Watching Stacey Kent perform Portuguese music with her producer, writer, arranger, and saxophonist Jim Tomlinson (who also happens to be her husband), and her band has got to be the next best thing to actually being in Brazil. As she exhibited last night at Birdland for two shows, Kent gets this genre perhaps better than any other contemporary American performer. She performs with palpable sensitivity and infectious joie de viere. Translated songs or those written by Tomlinson with such collaborators as author Kazu Ishiguro and poet Antonio Ladeira are phrased with deep romanticism and offered with refreshingly unfussy brio.

BWW Reviews: Revue Celebrating the Austin Cabaret Theatre at 54 Below is a Crazy Quilt of Performers in Mixed Bag of a Show
July 17, 2015

Stuart Moulton's Austin (Texas) Cabaret Theatre (may it thrive and prosper) turned 15 in tandem with his own 50th birthday. In celebration on Wednesday night, the Theatre's Artistic Director (also a performer himself) invited alumni and hopefuls to strut their stuff on the stage of 54 Below. The result was a wildly mixed bag of a show--featuring a few great vocalists and infectiously enthusiastic wannabes--which ran so exhaustively long that Moultan was able to change his clothes twice.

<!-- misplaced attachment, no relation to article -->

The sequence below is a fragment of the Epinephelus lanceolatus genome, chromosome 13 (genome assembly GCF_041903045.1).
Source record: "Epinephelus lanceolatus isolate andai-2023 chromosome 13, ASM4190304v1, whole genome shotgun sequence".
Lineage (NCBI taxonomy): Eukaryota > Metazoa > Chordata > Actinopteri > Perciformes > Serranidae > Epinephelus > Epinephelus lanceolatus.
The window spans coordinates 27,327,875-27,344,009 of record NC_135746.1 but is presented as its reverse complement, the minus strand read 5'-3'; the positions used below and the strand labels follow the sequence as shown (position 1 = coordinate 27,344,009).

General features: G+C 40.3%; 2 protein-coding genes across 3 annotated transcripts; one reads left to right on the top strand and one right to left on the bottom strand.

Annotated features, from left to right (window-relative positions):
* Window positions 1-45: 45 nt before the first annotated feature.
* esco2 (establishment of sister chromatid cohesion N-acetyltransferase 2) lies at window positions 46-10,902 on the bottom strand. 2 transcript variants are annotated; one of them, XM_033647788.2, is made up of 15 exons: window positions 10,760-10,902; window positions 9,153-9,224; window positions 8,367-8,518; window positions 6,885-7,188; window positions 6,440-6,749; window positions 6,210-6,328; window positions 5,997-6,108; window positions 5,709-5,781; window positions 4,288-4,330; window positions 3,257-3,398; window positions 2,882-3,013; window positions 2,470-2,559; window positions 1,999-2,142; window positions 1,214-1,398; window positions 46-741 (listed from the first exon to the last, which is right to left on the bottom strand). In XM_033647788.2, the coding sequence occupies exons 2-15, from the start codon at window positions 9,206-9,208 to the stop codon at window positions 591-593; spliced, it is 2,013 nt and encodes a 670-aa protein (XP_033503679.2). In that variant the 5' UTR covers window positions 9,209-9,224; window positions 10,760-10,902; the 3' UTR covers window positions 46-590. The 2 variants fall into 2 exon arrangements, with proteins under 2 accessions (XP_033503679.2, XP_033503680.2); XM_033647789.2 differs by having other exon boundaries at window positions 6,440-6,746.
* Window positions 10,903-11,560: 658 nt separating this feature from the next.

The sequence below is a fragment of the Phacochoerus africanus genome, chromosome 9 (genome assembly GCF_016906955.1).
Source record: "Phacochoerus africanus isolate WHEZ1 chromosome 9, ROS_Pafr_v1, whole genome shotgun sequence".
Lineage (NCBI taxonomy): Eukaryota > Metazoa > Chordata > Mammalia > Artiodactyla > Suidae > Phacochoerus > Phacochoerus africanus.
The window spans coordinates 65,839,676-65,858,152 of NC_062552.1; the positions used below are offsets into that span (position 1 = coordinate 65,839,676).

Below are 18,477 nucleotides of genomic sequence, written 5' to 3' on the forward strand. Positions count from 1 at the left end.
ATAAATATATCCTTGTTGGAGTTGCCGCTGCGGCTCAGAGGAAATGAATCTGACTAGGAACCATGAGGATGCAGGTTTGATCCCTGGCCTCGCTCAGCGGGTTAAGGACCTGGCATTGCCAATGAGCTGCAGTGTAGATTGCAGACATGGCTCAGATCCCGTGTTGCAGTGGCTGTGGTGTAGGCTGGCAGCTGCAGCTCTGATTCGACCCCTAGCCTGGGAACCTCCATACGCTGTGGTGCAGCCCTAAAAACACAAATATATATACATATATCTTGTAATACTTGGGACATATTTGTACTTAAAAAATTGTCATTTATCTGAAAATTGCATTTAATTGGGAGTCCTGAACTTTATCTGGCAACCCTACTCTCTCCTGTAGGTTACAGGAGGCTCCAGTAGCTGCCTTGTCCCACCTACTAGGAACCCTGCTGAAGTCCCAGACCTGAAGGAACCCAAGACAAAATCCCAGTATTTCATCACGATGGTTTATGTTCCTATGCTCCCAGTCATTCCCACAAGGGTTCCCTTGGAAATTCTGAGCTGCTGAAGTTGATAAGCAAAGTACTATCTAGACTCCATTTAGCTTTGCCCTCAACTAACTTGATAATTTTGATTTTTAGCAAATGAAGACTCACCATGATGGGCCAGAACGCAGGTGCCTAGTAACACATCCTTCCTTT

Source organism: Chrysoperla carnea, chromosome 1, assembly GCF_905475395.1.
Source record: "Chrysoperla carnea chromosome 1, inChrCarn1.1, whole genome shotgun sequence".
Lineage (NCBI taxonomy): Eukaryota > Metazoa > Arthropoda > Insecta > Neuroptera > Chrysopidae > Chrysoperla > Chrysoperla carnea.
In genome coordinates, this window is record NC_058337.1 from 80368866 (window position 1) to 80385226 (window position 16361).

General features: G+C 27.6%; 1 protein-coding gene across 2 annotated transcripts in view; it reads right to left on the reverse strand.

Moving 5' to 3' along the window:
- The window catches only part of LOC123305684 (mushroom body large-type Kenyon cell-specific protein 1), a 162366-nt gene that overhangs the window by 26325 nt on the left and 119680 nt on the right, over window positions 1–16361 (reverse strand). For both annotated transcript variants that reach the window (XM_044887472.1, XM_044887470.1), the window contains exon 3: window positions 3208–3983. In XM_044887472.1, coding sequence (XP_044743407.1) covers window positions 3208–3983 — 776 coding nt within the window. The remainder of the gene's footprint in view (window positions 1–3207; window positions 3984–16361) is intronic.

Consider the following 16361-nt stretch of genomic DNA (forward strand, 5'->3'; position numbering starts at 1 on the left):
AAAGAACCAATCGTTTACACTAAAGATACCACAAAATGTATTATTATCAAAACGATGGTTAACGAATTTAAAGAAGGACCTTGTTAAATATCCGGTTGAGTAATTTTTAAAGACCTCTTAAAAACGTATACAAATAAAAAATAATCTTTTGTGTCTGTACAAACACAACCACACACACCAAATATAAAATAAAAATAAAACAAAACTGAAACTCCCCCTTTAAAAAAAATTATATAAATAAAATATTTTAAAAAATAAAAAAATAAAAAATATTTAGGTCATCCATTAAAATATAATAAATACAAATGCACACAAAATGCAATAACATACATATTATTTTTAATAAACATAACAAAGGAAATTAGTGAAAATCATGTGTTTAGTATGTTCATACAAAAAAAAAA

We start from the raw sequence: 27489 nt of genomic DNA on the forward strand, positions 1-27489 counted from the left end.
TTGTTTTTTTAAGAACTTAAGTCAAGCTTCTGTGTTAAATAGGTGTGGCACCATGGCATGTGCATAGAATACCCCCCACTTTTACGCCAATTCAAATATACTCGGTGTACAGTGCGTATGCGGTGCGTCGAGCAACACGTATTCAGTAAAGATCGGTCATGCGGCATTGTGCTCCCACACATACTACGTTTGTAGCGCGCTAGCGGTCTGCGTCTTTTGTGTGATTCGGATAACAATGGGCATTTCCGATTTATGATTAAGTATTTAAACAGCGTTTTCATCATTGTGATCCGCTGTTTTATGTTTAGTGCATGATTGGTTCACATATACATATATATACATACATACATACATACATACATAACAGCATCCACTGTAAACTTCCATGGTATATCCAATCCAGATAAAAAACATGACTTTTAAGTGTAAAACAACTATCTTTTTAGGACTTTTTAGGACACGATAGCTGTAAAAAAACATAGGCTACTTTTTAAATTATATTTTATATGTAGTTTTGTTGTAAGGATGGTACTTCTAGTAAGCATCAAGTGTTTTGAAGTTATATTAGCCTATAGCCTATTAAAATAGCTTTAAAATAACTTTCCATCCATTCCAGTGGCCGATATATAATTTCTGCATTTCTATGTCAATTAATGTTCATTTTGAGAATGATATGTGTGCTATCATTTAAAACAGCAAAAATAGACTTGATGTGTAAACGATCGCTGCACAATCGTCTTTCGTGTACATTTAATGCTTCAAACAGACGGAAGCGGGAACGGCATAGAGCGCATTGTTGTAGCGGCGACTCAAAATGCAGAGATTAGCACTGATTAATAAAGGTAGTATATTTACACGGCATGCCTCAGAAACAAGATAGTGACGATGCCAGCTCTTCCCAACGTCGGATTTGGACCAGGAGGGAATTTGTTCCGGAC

BWW Reviews: KT SULLIVAN and JEFF HARNAR Are Beguiling and Theatrical In Their Second Sondheim Songbook Show at the Laurie Beechman
July 17, 2015

I could tell you that KT Sullivan and Jeff Harnar have done it again, but the truth is that they've done it even better. Their first foray into the Stephen Sondheim songbook last summer, Our Time, consisted of she sings, he sings--each watching the other perform then offering duets. This iteration titled Another Hundred People: Sullivan and Harnar Sing Sondheim—Act II (both at the Laurie Beechman Theatre), beautifully directed by Sondra Lee, considers both characters theatrically, not just vocally, but visually.